May 7, 2023 | Community, Local stories

As Brunswick as it gets

Author: Barry York

Franco Cozzo - Brunswick Daily
It doesn’t get much more ‘Brunswick’ – or Footscray – than Franco Cozzo.
Franco was born in Ramacca, Sicily in 1936 to an Italian father and Greek mother. He migrated to Australia in the 1950s and established the celebrated Italian furniture store in Melbourne. The business flourished, supported mainly by thousands of Italian migrants who wanted authentic furniture in the style of their homeland.
I think Franco Cozzo was one of the first ‘ethnic’ (non-English–speaking background) faces on television based on a positive representation. He remains famous for the words “Megalo! Megalo! Megalo!” (“Grand!” or “Large”) which he repeated in his adverts. I still remember his phone number, as expressed by Franco in his ads: “Tree-oh-two-tree-double-fyff”.
He became and remains a cultural icon.
TV Ad - Brunswick Daily

Franco Cozzo. Image source: Screenshot from YouTube TV Ad

I enjoyed, and learned from, a documentary about Franco Cozzo – ‘Palazzo di Cozzo – that screened on ABC-TV last year. Congratulations to the film-maker, Madeleine Martiniello, and her team. Brunswick Daily met and interviewed Madeleine right after the first screening of Palazzo di Cozzo.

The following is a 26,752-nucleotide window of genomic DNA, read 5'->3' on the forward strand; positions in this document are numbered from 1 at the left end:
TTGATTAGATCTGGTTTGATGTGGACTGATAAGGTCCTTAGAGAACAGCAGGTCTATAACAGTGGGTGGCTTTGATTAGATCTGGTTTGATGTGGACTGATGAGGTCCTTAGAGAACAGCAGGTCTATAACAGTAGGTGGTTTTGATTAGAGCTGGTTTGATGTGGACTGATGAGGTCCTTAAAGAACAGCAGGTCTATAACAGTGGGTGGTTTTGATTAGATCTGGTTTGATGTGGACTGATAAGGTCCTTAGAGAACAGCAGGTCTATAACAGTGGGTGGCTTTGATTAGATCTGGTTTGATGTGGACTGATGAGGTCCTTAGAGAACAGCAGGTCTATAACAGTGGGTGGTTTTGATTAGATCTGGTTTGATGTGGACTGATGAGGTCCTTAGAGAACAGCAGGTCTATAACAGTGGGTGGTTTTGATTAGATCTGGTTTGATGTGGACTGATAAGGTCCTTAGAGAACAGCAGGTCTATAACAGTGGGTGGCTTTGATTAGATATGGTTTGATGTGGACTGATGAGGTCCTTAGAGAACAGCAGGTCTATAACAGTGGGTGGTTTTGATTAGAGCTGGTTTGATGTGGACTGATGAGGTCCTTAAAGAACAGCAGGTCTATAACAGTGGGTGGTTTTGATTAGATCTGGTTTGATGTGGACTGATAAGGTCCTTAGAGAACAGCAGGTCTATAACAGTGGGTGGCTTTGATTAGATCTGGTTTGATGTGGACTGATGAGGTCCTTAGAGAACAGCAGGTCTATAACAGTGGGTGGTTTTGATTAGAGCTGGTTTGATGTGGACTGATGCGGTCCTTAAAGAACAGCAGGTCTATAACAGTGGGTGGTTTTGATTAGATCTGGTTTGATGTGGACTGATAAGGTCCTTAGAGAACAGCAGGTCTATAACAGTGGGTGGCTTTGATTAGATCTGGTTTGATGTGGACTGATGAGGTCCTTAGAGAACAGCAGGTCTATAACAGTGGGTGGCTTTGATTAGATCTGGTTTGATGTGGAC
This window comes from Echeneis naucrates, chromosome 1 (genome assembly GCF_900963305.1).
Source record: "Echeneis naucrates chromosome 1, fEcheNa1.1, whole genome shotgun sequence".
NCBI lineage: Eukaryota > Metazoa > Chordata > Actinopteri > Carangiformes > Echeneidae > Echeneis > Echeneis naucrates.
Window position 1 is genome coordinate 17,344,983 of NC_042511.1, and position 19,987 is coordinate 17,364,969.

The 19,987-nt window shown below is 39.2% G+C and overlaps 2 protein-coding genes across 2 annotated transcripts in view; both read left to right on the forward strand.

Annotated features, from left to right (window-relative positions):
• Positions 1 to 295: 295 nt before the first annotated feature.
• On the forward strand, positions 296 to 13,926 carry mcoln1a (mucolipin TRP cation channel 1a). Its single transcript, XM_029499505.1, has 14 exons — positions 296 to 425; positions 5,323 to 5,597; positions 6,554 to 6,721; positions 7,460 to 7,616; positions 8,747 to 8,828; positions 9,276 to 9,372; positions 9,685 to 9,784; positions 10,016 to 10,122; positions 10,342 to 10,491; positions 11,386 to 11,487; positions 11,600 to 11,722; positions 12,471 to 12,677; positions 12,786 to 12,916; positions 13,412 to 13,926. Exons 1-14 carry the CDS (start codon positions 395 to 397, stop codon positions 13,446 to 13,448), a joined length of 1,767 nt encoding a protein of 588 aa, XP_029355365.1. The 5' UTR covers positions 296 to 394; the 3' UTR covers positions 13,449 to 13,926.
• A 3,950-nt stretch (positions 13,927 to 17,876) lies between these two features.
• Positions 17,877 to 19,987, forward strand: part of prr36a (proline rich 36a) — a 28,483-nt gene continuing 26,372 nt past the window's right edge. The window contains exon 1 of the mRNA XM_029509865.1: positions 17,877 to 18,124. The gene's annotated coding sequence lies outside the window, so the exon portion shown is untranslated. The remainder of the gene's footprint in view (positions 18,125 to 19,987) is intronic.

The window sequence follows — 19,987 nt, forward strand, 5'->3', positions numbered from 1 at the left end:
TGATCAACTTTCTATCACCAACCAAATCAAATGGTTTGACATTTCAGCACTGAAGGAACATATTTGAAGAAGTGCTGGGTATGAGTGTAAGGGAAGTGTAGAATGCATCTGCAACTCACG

The documentary is an engaging record of an important iconic figure in Australia’s post-war immigration story. Having grown up in Brunswick, there was some nostalgia to it too, for me personally. But the strong historical-social-cultural contextualisation makes it much more than a ‘whatever happened to?’ exercise.
Today, there’s a big question mark above Franco Cozzo’s building in Brunswick standing on the corner of Sydney Road and Victoria. A new apartment complex, perhaps? That chapter of this iconic dwelling and character’s story is yet to be written.

This article was written, edited, and published on the stolen lands of the Wurundjeri-woi wurrung People, whose sovereignty was never ceded.

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